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Five Games In… 157 to Go
Posted By Christopher Rowe On Apr 7 2011 @ 4:44 pm In Philadelphia,Philadelphia Phillies | No Comments
In the NFL, it is customary to critically over-analyze and scrutinize every aspect of the precious 16 games per season. In MLB, having 162 games makes it far easier to let a few slide – especially for the casual fan – and especially in April. Opening Day gets bunting and pomp and circumstance with sellouts across the league and then most fans check out until sometime around Memorial Day weekend.
Most of the time, the obvious lesser teams are out of the running by Memorial Day weekend so fans of the Pittsburgh Pirates, Kansas City Royals, Cleveland Indians and Seattle Mariners would start focusing toward either the following baseball season or more likely on the upcoming football season.
Overlapping sports seasons is the standard practice in our world of 24/7 news cycles, dedicated sports networks and multimedia streaming. Since there may be no NFL this autumn, 2011 may prove very different. Once the NHL and NBA have their finals in June (ridiculous in and of themselves but not the focus of this article), baseball will once again rule the sports world.
Astute baseball fans are accustomed to sticking it out at the stadium until the final out is recorded even in a 10-3 blowout because it is respectful to the team and the game (and because you probably dropped $50-$100 for the day on tickets, parking and concessions). These are the fans who appreciate the splendor and value of a 12-inning 1-0 victory and want to see a well-executed double play just as much as a walk off homer. These are fans who sat on the edge of their seats to witness Roy Halladay’s perfect game and then went ballistic to see a post-season no hitter. True baseball fans care about the grand scheme but also pay careful attention to the tiny details such as the Infield Fly Rule, the Suicide Squeeze or the outfield assist.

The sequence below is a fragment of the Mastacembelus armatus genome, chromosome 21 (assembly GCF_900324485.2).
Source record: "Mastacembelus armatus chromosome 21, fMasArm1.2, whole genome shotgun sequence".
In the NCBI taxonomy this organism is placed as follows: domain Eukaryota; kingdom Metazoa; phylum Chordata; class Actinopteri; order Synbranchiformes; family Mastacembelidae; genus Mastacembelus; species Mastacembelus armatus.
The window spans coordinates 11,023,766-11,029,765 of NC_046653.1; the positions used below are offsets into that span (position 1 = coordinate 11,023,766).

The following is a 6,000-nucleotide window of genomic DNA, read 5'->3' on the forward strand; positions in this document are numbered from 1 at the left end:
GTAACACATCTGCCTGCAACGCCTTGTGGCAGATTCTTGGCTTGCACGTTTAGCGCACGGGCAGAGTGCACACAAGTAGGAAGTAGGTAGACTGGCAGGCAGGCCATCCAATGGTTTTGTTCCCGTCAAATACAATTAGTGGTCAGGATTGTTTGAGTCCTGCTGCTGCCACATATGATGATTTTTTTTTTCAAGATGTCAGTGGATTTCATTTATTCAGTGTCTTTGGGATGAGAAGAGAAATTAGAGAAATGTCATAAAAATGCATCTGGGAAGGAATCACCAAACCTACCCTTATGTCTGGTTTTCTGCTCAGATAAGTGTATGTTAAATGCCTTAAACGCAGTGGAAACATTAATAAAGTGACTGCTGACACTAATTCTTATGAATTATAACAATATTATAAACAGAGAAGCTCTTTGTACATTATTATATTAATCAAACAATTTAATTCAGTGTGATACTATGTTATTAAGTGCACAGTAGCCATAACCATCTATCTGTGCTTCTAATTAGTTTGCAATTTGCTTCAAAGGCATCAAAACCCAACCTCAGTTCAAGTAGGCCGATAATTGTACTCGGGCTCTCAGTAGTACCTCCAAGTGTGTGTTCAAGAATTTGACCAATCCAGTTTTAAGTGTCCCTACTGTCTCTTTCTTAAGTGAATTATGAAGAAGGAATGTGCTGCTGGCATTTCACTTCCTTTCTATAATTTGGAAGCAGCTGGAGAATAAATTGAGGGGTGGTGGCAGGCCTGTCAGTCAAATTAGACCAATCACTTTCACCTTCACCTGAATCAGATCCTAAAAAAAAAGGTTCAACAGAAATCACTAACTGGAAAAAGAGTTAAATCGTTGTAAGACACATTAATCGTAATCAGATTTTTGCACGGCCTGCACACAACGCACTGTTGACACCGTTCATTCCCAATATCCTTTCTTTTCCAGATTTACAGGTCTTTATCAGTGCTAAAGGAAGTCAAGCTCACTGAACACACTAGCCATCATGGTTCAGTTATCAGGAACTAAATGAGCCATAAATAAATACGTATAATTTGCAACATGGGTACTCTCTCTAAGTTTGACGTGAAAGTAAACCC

Charlie Manuel is one of these types of fans. He simply appreciates all aspects of the game and the man literally eats, sleeps and breathes baseball. Fortunately for Philadelphia, Manuel manages our beloved Phightin’ Phillies but we would all be well-served to pay closer attention to some of these less-than-sensational details as we asses our team.
Five games into the season the fanbase has already been part of a roller coaster ride. Winning 3 games to start the season and having a dramatic comeback victory on Opening Day was a contact high. We cheered and whooped and hollered about our Comeback Kids, our Cardiac Crew and rightfully so. Granted, we also started saying things like “162-0″ or “Unbeatable” perhaps a little prematurely. Roy Halladay (6IP, 5 H, 1 ER, 6 K, 101 pitches), Cliff Lee (7 IP, 4 H, 11 K, 3 ER, 0 BB, 111 pitches) and Roy Oswalt (6 IP, 5H, 6 K, 1 BB, 88 pitches) pitched their hearts out and we wound up with a 21-11 series. OK split the difference, we’ve got Four Aces, four straight NL East titles, two World Series appearances and one championship over the past four years. We’re entitled to be a little giddy but maybe we need to temper that by pacing ourselves for the long season.
Cole Hamels (3 IP, 6 ER) was booed for stinking up the joint on a cold, dreary night against the Not-So-Amazin’ Mets – resulting in a 7-1 beatdown to the tune of 13 hits, 7 runs and 23 Mets LOB who should have scored a few more. Hamels will be better as everyone has bad days but this will not be his last bad day. The next night Joe Blanton (4.1 IP, 10 H, 7 ER, 2 BB, 6K) was bailed out by a 10-run effort from the Phillies offense. This assault included 16 hits, 10 runs, two HR (Ryan Howard 4 hits on the night, Ben Francisco), 2 hits for Victorino, 3 by Polanco, 2 for Ibanez and the emergence of Pete Orr (2 hits, 2 runs scored in his first start) as Charlie Manuel’s Secret Weapon. What didn’t show up in the box scores was that Ben Francisco hit two bombs the previous night that were knocked down by the insane winds. On a warm night in June, these would have been moon shots instead of warning track outs. Food for thought that Francisco, Howard, Rollins and Ibanez have been hot right out of the gate and the pitching for the most part has been solid. Even Danys Baez (pitched in 4 of 5 games) has taken some of the focus off of Jose Contreras filling in for Brad Lidge.
Please direct your attention to a few areas that have warranted investigation in this very young 2011 season:
2010 saw a slew of injuries to the starting 8 (only 21 games saw the Phillies full complement of starting players intact). This forced the Phillies’ bench into service which was easily one of their biggest weaknesses last year. As a team, they finished with just 45 pinch hits — second-fewest in the National League. Phillies pinch hitters had a dreadful .188 batting average for the season. Wilson Valdez filled in for Utley, Rollins and Polanco over 100 games and performed admirably but statistics don’t lie. Paul Hoover, Dane Sardhina, Greg Dobbs, Cody Ransom, Juan Castro, Mike Sweeney and Brian Bocock were largely unimpressive. If not for the work of Ross Gload (36 hits starting and PH) and Brian Schneider (30 hits overall), those numbers would have been even more abysmal.